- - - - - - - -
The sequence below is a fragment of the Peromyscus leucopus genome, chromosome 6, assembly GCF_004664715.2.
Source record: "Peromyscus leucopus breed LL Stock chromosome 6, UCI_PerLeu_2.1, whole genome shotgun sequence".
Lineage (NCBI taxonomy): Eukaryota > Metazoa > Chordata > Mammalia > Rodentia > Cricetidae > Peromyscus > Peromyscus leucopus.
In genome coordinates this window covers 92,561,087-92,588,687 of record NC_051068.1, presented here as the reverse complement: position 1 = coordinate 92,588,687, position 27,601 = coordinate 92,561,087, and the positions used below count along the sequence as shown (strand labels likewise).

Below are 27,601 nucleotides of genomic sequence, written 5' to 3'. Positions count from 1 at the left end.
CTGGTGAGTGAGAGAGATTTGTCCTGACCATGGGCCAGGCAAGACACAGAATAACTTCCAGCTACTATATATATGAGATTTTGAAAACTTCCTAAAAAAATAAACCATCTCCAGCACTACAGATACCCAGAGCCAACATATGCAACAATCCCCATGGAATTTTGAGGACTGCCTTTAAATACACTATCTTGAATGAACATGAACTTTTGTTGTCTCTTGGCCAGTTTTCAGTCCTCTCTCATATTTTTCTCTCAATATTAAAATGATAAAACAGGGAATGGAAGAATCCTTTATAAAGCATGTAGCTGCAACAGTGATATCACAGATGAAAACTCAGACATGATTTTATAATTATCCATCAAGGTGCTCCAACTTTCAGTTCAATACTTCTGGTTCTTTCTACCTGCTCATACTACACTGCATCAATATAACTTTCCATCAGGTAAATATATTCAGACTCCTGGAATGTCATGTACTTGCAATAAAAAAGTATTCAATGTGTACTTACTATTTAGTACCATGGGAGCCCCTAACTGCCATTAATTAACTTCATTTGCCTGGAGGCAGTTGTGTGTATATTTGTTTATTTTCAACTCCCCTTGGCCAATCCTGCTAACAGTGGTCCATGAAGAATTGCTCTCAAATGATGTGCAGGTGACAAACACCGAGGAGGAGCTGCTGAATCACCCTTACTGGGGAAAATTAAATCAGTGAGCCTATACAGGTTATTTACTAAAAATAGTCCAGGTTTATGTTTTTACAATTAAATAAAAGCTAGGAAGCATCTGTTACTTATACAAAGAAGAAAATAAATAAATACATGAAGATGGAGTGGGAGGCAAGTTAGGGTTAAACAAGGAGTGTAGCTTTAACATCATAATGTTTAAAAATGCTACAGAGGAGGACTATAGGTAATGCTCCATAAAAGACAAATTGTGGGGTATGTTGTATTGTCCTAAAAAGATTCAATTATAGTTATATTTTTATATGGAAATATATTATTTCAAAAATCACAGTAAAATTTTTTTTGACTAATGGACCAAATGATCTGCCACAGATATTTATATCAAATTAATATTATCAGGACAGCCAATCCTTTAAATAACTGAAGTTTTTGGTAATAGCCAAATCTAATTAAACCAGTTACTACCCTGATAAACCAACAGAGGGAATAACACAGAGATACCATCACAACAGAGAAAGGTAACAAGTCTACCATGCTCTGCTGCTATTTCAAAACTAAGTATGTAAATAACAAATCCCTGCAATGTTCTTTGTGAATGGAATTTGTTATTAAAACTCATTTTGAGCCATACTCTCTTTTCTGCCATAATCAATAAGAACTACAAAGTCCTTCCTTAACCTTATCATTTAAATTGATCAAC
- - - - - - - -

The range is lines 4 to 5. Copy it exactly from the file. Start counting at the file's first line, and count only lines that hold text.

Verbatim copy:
In genome coordinates this window covers 92,561,087-92,588,687 of record NC_051068.1, presented here as the reverse complement: position 1 = coordinate 92,588,687, position 27,601 = coordinate 92,561,087, and the positions used below count along the sequence as shown (strand labels likewise).

Below are 27,601 nucleotides of genomic sequence, written 5' to 3'. Positions count from 1 at the left end.